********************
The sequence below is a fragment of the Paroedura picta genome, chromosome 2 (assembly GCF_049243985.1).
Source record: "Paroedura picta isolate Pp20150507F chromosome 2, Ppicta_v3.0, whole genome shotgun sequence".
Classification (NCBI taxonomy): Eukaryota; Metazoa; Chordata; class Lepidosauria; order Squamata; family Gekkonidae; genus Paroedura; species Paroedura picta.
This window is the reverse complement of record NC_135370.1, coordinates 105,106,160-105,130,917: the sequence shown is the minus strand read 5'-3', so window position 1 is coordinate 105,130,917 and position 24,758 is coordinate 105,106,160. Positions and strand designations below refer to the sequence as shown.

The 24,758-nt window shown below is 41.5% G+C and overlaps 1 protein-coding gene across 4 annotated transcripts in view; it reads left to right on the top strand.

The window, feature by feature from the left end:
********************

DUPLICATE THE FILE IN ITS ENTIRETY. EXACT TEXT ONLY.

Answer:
The sequence below is a fragment of the Paroedura picta genome, chromosome 2 (assembly GCF_049243985.1).
Source record: "Paroedura picta isolate Pp20150507F chromosome 2, Ppicta_v3.0, whole genome shotgun sequence".
Classification (NCBI taxonomy): Eukaryota; Metazoa; Chordata; class Lepidosauria; order Squamata; family Gekkonidae; genus Paroedura; species Paroedura picta.
This window is the reverse complement of record NC_135370.1, coordinates 105,106,160-105,130,917: the sequence shown is the minus strand read 5'-3', so window position 1 is coordinate 105,130,917 and position 24,758 is coordinate 105,106,160. Positions and strand designations below refer to the sequence as shown.

The 24,758-nt window shown below is 41.5% G+C and overlaps 1 protein-coding gene across 4 annotated transcripts in view; it reads left to right on the top strand.

The window, feature by feature from the left end: